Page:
I personally believe there is value in maintaining this community school and its neighborhood council with the understanding that it must identify what its future mission is to be. Mid-Cambridge is the most populous neighborhood in the city and this program has the potential to be a great benefit. The Longfellow building is currently moth-balled, and the Community School is not able to remain in the building (I’m not sure exactly where it is now operating). Next year (presumably) the King School will be temporarily moved into the Longfellow building while its current building is demolished and reconstructed. I assume that the King School’s community school program may come with it for the duration. This will then be repeated with two other schools later in the decade.

This does not bode well for the existing Longfellow Community School Program if the other programs move with their respective schools. If a community school program is to serve the local neighborhood, it seems to me that simply cycling several other community school programs through the Longfellow building does nothing for Mid-Cambridge. On the other hand, our brilliant School Committee saw fit to eliminate all elementary schools from the city’s most populous neighborhood when it closed the Longfellow School a decade ago.

I will not rally around the preservation of any program simply because it exists or because there is some sentiment to preserve somebody’s job. That’s the kind of patronage attitude that has corrupted the state and this city for years. I do, however, believe that if the whole purpose of community school programs is to "foster community" and provide a space and programming for local neighborhoods, then the city’s most populous neighborhood should not be denied this service.

Order #12. That the City Manager is requested to confer with the Community Development Department about developing a process which would require developers seeking zoning relief to build a model of the area impacted by the proposed developments prior to coming before the City Council for voting purposes.   Mayor Decker

This is already done with many, perhaps most, major proposed developments when they come before the Planning Board. Whether this should be required by the City Council is questionable. The architectural expertise is at the Planning Board, and if they feel the need for cardboard or styrofoam models (or pop-up books) for projects, that should be their call. City councillors are not elected to serve as architects. They always have the option of attending Planning Board meetings if they feel the need for a more enriched architectural perspective.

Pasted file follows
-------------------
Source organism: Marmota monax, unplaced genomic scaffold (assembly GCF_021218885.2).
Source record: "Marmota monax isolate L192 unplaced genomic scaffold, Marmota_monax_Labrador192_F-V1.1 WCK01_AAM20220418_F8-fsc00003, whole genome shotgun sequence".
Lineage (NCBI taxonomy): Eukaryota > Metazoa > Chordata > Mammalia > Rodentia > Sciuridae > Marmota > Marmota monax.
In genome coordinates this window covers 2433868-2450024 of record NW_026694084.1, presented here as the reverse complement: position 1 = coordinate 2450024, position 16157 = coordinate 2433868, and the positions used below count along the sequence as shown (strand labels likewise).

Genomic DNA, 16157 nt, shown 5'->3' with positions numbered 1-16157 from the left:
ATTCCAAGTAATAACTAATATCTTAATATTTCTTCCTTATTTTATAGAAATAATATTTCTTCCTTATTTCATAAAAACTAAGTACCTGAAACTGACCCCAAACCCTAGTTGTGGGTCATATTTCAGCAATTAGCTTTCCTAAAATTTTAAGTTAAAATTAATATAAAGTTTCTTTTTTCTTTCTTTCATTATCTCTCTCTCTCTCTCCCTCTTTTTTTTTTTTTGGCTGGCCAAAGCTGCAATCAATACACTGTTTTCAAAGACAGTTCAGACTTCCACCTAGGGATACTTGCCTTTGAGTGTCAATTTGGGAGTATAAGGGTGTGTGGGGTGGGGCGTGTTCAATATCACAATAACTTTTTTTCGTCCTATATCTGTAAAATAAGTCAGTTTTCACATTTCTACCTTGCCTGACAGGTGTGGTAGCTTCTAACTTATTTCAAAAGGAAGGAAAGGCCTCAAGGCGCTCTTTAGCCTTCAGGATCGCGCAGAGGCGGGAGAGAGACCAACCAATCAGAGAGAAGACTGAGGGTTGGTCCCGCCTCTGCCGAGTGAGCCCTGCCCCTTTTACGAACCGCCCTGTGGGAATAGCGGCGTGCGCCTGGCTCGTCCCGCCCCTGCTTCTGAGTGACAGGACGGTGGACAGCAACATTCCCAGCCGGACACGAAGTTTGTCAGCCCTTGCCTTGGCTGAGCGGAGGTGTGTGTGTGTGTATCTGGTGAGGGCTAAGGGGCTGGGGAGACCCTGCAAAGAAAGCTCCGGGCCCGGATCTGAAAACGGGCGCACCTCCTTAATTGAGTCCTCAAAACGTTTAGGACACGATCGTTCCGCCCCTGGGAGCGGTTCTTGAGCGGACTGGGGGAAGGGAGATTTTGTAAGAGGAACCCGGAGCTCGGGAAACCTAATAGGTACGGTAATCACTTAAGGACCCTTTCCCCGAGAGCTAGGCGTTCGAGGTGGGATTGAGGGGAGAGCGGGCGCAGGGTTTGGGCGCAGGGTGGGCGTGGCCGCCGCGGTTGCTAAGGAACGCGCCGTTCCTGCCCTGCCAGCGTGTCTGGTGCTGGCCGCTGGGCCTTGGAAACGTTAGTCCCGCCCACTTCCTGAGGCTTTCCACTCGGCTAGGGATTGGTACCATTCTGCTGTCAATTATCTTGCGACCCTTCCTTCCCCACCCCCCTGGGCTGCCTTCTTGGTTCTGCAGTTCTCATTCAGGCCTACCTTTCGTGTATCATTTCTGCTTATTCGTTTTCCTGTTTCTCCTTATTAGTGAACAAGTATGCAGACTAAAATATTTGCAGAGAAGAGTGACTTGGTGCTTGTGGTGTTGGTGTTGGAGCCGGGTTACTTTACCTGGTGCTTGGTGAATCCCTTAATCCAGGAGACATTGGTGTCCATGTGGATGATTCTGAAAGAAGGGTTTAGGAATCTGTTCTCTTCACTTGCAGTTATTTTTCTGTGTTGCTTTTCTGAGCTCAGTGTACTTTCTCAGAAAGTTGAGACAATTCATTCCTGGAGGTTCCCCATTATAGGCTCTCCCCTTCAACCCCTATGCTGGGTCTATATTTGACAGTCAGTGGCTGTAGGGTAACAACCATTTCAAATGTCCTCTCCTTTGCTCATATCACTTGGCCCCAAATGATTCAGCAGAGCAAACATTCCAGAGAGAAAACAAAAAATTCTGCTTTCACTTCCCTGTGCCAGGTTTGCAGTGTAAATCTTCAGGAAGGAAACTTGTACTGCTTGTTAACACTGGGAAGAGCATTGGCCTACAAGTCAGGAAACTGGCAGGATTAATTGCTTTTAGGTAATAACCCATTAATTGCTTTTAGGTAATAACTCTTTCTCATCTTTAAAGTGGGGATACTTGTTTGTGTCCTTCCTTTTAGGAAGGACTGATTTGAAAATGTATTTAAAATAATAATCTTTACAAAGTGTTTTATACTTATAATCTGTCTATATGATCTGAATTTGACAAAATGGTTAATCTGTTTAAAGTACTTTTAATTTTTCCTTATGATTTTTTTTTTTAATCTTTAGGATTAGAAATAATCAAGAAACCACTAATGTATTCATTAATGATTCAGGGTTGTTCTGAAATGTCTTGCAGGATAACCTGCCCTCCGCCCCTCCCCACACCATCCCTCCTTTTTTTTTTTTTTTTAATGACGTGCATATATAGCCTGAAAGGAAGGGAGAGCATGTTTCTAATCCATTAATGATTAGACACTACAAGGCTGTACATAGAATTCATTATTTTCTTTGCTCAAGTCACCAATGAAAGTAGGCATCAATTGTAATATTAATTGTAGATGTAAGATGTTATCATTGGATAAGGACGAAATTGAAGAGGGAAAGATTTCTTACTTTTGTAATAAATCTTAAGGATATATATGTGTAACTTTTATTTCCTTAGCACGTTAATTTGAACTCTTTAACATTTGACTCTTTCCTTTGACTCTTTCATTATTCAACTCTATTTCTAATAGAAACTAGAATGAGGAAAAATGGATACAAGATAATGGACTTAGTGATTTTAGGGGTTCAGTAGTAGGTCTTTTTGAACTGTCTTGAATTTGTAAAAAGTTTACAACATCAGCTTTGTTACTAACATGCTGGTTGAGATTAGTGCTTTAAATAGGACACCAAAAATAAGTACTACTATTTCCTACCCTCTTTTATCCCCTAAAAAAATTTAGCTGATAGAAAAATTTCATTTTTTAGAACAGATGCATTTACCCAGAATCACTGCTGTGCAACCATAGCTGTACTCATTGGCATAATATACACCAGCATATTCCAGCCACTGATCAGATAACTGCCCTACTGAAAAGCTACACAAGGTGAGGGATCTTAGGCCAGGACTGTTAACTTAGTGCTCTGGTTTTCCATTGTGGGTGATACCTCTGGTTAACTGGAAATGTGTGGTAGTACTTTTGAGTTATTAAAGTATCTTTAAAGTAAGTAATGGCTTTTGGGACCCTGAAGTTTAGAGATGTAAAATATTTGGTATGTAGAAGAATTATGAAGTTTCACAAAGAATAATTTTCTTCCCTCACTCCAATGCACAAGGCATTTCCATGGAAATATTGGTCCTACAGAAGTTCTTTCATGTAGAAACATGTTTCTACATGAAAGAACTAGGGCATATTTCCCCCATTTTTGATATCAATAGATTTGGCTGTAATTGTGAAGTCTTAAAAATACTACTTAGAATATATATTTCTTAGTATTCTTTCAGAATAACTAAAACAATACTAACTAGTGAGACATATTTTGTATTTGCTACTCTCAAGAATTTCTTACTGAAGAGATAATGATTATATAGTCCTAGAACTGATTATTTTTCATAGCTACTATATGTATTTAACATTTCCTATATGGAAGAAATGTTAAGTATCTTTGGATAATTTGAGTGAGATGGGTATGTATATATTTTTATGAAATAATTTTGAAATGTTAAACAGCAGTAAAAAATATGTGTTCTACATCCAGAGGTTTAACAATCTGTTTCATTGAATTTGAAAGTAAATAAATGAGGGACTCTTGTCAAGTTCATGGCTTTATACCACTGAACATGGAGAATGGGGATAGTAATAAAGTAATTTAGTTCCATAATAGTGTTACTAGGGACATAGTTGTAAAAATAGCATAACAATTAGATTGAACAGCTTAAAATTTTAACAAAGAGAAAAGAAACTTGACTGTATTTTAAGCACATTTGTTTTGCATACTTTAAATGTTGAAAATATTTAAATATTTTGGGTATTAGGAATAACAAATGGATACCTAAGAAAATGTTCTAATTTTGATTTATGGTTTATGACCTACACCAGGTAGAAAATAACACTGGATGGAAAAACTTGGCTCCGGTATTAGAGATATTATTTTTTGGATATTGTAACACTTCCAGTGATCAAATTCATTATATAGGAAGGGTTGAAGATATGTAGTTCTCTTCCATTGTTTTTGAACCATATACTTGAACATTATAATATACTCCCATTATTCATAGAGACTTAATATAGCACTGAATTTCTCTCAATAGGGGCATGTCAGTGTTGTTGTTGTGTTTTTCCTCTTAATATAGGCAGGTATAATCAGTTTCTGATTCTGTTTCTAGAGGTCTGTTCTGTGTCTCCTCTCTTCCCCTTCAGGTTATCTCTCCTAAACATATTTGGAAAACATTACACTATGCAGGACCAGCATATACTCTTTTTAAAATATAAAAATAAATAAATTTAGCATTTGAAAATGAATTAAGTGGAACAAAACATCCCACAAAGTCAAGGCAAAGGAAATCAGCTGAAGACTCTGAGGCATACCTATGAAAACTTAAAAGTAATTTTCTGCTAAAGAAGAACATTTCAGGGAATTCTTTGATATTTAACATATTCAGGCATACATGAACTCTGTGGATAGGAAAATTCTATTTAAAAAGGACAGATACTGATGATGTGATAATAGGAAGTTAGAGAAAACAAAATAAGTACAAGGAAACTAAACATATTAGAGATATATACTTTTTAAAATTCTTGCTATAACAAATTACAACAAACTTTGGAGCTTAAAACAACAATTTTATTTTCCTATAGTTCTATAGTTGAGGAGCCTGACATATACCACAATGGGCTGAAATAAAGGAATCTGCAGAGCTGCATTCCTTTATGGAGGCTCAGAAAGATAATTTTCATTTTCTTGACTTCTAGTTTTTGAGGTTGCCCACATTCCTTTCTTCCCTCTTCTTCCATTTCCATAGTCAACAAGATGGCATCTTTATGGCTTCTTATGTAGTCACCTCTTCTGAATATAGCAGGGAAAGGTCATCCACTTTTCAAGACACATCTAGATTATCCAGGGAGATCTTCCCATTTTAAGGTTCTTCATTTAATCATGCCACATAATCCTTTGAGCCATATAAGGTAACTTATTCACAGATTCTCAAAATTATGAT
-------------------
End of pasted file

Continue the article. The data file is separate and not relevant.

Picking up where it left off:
Committee Report #1. A communication was received from Donna P. Lopez, Deputy City Clerk, transmitting a report from Mayor Craig Kelley, Chair of the Transportation, Traffic and Parking Committee for a public meeting held on Sept 15, 2011 to discuss bike parking, enforcement, bike sharing and facilities.

There are a few odd topics from this meeting held 5 months ago and only now reported. For example:

"Ms. Seiderman noted that Cambridge parking meters do not, contrary to Mayor Kelley’s statement, have bike rings attached to them as City staff and drivers needing to access the meter heads can find attached bicycles difficult to get around." – This is a statement that needs to be challenged. Cyclists have been locking the bikes to parking meters for as long as there have been locks and parking meters. The possibility that someone cannot access the meter head due to a parked bicycle seems extraordinarily unlikely.

"Mayor Kelley stated that he is not a cycle track advocate." – On this we agree. With all the rhetoric about conflicts caused by bicyclists riding on sidewalks, it seems wrong-headed to set up "cycle tracks" on sidewalks that are guaranteed to significantly increase conflicts with pedestrians. This is what I see nearly every day on Vassar Street where those tracks are installed. It’s one thing to build separate facilities to parallel Memorial Drive or another highway, but they make little sense elsewhere where vehicular speeds are moderate. Children can and do ride on the sidewalk, but this is not the place for adults. – Robert Winters